Note: Heavy Rain and Beyond: Two Souls are available both separately and as part of the bundled Quantic Dream Collection. Buyers who have purchased Beyond: Two Souls on PlayStation 4 prior to Heavy Rain’s release are able to buy the game at a discounted price. The PS4 version of Heavy Rain and Beyond: Two Souls was primarily tested for the purpose of this review.Considering the fact that we’re handling multiple titles in this case, and the easily spoiled nature of each game, I’d like to stick to a short analysis of each story, starting with Heavy Rain, the oldest of these two titles.
Heavy Rain is arguably one of the most impressive titles within the Quantic Dream portfolio, consisting of many great twists and turns that change the story drastically as the mystery unfolds before your eyes. Its strengths lie in its pacing and the plot twists in question, yet the game’s narrative does suffer on a few fronts, including its often awkward style of dialogue, which is amplified by the fact that some of the performances are rather wooden unfortunately. Character development is greatly present, but as noted, the performances are simply an aspect that you’ll have to get through in order to appreciate the greater narrative, which can be rather silly or over-the-top at points, but remains decently consistent throughout.Beyond: Two Souls is a much more divisive title. Unlike its predecessor, Beyond’s narrative is a lot less deep and interesting when it comes to storytelling, which isn’t because it doesn’t have enough to tell, but because Beyond simply has too much to say for its own good. Spreading the story across an out-of-order storytelling mechanic, the game is often simply too confused to know what it ultimately wants to do. However, in contrast to Heavy Rain , Beyond is supported by great performances, which despite the hammy dialogue still manage to portray the emotional aspects of each sequence, even if the sequences by themselves are ineffective. The games in the Quantic Dream Collection wouldn’t be what you’d call a full remaster, but more of a port to say the least. Each title is presented in 1080p at its original (albeit optimized) framerate, without much (if any) technical updates.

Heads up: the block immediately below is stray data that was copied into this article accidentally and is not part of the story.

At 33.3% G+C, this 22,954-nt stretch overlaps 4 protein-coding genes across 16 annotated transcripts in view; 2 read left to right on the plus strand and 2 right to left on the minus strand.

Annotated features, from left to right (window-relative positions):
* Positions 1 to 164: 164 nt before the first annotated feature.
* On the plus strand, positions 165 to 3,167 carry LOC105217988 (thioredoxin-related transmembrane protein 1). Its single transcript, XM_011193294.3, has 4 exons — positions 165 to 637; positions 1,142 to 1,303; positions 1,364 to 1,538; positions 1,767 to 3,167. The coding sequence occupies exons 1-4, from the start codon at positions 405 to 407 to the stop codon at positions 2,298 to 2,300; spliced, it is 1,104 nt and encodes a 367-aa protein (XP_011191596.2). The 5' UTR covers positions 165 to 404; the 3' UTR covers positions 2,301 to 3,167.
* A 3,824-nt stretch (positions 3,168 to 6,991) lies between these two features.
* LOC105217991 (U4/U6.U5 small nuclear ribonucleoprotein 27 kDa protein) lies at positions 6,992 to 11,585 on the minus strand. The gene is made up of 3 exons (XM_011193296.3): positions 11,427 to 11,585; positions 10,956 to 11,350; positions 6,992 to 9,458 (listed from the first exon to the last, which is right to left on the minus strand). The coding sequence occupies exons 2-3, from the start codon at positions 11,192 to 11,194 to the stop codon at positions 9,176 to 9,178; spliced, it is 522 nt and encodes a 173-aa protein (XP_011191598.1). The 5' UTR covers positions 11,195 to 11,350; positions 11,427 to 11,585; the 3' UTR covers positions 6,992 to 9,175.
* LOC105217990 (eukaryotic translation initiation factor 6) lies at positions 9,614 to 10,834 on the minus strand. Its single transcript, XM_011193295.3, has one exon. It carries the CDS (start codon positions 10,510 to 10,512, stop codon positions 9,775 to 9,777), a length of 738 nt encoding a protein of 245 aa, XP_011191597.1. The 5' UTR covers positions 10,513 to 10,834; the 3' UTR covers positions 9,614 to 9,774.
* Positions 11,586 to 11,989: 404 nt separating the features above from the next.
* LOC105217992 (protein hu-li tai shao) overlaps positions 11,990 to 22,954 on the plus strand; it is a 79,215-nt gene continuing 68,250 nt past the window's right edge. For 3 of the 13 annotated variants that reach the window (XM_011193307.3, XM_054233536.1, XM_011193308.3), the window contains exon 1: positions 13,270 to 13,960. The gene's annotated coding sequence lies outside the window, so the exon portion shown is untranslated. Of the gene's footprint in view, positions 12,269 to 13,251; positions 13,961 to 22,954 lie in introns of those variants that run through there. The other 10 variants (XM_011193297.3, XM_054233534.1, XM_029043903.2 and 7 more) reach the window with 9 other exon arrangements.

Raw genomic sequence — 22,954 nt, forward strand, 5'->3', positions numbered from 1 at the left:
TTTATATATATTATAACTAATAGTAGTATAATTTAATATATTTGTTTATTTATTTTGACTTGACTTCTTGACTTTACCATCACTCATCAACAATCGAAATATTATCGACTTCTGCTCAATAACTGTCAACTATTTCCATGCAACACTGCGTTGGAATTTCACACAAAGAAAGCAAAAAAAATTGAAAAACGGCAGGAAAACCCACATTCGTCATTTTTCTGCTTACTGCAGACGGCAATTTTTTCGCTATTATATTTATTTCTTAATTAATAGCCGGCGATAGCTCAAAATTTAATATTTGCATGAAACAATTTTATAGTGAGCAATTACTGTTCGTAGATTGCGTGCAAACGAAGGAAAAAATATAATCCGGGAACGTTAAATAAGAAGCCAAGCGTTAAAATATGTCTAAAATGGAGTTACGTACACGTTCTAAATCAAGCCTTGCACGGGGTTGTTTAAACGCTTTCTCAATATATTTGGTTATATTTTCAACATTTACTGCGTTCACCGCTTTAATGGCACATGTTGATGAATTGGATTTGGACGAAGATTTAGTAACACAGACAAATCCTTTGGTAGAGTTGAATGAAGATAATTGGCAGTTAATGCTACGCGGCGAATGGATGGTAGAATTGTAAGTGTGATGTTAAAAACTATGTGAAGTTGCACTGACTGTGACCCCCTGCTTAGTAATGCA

Once again starting off with Heavy Rain, the increase in resolution is very apparent from the first moments of the game. Performance and textures are much more clear than they ever were on PlayStation 3, but in exchange for the performance and resolution boost the game does showcase its age when it comes to geometry and animations. Whilst stylistically Heavy Rain is still a well-designed title on a visual front, the visuals haven’t aged quite as gracefully as one would’ve hoped. To be fair, the fact that this is more of a direct port rather than an actual full-fledged remaster does make me give the game some slack, as this is the best the game has ever looked in retrospect.Beyond is a whole other story. Built as one of Sony’s last large scale exclusives for last generation, Beyond at times can hardly be distinguished from being a native current generation title in a lot of aspects. Presented at a film-inspired aspect ratio of 2.40:1, the game is built upon its cinematic presentation, which not only applies to the screen format, but to the framing, animations and lighting design that can be appreciated even more thanks to the increase in resolution and the much needed locked frame rate, which makes Beyond a lot easier to appreciate on a visual front. Character models and textures are incredibly well-detailed, and its animations have aged quite well, which is also a showcase of the technical leaps that Quantic Dream has made in between the development of both titles.